By Jonathan Ramos
By Juan De Anda
By Mollie McWilliams
By Juan De Anda
By Mollie McWilliams
By Juan De Anda
By Jonathan Curiel
By Alexis Coe
If Barack Obama had not won the presidential election last month, the experience of watching Thick Description's revival of Suzan-Lori Parks' The America Play would not have been quite as interesting as it turned out to be. I walked out of the theater thinking I'd seen a smartly staged production of a brainy, postmodern work about the absence of black history in a culture largely concocted by and for a coterie of wealthy whites. But because black history — at least as far as presidential politics is concerned — has turned a corner since 1993 when the Pulitzer Prize–winning playwright penned her play, darker and more cryptic thoughts inspired by the work began to simmer inside me regarding what it means in this country for a black person to "make history."
Set in "an exact replica of the Great Hole of History" — a Beckettian nowhere land — The America Play centers on the legacy of a black gravedigger ("The Foundling Father") who considers himself to be a dead ringer for Abraham Lincoln. When we first meet the Foundling Father (played with comedic gravitas by Rhonnie Washington, reprising his role from Thick Description's original 1994 production at Theatre Artaud) he's stopped digging graves and, somewhat improbably, forged a career for himself as a professional impersonator of America's 16th president. Donning a fake beard, frock coat, and stovepipe hat, the man sits in a chair telling his life story. Every now and again, passersby interrupt his narrative. In exchange for pennies, the visitors pick up phony guns and, re-creating Lincoln's assassination scene at Ford's Theatre, enthusiastically pretend to shoot the fake Lincoln in the head.
In the second act, which takes place sometime after the Foundling Father has passed away, his widow, Lucy (an empathetic Cathleen Riddley), and 35-year-old son, Brazil (played with simpleton gusto by Brian Freeman, who also appeared in the 1994 cast), go in search of the deceased. While Brazil digs for his father's remains, Lucy hears echoes of gunshots through her ear trumpet. When Brazil finds the corpse, it turns out to be very much alive.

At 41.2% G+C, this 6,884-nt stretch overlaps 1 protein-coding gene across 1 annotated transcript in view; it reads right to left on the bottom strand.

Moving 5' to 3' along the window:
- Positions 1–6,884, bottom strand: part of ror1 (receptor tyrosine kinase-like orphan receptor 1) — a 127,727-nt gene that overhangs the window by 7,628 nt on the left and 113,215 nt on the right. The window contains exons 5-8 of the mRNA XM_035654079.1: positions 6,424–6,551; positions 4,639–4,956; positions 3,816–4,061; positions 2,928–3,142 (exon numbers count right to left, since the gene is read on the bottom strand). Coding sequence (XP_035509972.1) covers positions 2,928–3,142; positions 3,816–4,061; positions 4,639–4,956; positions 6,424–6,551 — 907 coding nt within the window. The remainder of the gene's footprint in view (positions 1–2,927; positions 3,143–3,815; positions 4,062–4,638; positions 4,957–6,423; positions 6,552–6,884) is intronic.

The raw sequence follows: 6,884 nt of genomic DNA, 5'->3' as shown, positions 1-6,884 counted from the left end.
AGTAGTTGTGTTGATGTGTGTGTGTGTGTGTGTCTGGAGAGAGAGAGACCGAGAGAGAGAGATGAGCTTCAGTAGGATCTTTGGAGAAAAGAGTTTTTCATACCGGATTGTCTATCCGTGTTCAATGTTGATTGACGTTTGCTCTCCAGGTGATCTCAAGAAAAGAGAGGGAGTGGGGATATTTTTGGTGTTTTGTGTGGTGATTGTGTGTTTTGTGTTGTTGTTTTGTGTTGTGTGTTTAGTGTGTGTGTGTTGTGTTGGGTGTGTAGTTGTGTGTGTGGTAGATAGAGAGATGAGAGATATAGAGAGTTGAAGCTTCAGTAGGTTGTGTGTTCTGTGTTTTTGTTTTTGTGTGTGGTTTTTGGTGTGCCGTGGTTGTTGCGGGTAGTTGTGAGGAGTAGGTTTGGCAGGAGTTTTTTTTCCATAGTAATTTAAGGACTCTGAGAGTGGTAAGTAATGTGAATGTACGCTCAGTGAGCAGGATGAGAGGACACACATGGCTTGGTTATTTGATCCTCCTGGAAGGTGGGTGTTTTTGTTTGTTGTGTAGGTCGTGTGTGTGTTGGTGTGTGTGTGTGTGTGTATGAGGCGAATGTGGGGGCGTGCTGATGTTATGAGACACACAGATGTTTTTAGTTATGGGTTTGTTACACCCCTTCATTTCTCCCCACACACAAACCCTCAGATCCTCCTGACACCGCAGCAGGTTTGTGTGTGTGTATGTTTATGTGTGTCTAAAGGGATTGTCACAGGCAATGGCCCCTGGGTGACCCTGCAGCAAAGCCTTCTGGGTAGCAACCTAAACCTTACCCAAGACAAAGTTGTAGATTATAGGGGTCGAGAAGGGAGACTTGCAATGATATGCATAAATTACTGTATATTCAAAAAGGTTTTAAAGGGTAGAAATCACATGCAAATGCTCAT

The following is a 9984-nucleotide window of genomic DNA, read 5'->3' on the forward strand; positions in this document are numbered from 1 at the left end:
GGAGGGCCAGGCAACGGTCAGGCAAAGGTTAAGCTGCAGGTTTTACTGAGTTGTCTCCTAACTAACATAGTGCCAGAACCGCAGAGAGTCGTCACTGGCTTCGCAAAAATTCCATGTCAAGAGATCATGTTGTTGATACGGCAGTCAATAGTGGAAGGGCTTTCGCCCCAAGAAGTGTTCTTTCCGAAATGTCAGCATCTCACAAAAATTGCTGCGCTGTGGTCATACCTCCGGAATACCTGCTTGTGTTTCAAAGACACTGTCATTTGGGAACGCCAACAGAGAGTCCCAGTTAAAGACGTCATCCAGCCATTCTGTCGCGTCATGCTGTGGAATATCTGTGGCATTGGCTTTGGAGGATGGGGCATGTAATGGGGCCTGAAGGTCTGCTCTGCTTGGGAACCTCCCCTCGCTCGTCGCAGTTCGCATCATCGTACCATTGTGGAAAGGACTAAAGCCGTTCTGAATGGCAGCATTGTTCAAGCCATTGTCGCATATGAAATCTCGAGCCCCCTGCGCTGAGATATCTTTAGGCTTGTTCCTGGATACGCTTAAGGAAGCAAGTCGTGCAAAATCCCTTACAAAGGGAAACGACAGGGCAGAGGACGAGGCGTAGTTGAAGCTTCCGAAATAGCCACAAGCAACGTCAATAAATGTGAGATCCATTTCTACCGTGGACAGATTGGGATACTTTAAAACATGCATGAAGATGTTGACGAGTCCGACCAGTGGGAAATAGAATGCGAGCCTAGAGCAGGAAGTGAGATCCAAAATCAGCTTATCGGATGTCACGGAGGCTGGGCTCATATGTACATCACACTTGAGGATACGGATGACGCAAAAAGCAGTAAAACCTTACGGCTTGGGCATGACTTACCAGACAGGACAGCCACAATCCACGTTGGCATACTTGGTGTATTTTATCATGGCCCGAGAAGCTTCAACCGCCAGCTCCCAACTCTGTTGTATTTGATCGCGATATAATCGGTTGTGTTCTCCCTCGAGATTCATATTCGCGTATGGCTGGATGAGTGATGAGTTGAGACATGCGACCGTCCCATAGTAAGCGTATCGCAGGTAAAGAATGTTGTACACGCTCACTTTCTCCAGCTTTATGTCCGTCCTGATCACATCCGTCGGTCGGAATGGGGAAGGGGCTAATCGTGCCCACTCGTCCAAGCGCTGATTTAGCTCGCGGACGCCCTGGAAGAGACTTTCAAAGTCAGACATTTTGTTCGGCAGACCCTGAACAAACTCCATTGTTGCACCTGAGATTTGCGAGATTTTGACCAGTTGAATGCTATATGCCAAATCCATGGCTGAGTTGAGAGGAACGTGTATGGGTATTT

In the sense that Parks' work explores a black man's groping for authenticity and status against the backdrop of white history, The America Play is kind of about Obama. Just as Lincoln presides like a two-faced God over Parks' play, so the spirit of the 16th president looms over Obama's rise to power. Political historians have repeatedly pointed out the similarities between Obama and Lincoln, from the fact that both men received criticism for their relative political inexperience during their campaigns, to their shared gift for oration. The artist Ron English has painted an Obama-Lincoln fusion portrait, merging the two men's likenesses into one. And pundits like the great documentarian Ken Burns, maker of the landmark 1990 PBS documentary series The Civil War, have couched their comparison of Obama and Lincoln in terms of the men's shared authenticity. "We need someone who is authentic," Burns was quoted as saying in The Washington Post during his Obama endorsement speech. "Someone who is able to dream, someone who is able to suggest a future that isn't so completely tied to the past."
When viewed through the prism of Parks' play, Burns' line about authenticity seems troubling. Feigned "performance" versus "genuineness" is one of the major themes of The America Play, and Lincoln, that monumental figurehead of American greatness, is found wanting in the authenticity department throughout Parks' drama. Alternately represented on stage by a black man in a series of fake beards, a pasteboard cutout, and a small plaster bust, there's little that seems real about the Civil War president. The playwright even kidnaps the melodramatic circumstances of his murder from the hallowed annals of history, transforming the scene at Ford's Theatre into a comical farce through its endless re-enactment onstage. Even more telling are the reactions of the various characters to shooting the counterfeit president. The experience of playing John Wilkes Booth to the make-believe Lincoln apparently has a cathartic effect on anyone who puts a penny in the Foundling Father's tin. "Thus to the tyrants!" declaims one man when the faux–commander-in-chief lies slumped in his chair, echoing Booth's purported words upon slaying the president. "Strike the tent!" says a woman after firing her gun, quoting the reported final words of Confederate Army general Robert E. Lee.
Like the Foundling Father parroting "The Great Man" in his fake beard and stovepipe hat, so Obama frequently invokes Lincoln in his speeches. "As Lincoln said to a nation far more divided than ours, 'We are not enemies but friends. ... Though passion may have strained, it must not break our bonds of affection,'" Obama said during his presidential victory speech. But as the play suggests, Lincoln may not be such a positive role model for neither our new president nor the country as a whole after all. In the play, the Foundling Father, trying so hard to forge his identity by imitating Lincoln, finds himself pushed further and further down the Great Hole of History. The character starts out speaking in the third person, as if unable to take ownership of his story as a black man in a white man's world. Eventually he becomes as much of a museum artifact as the pasteboard Lincoln.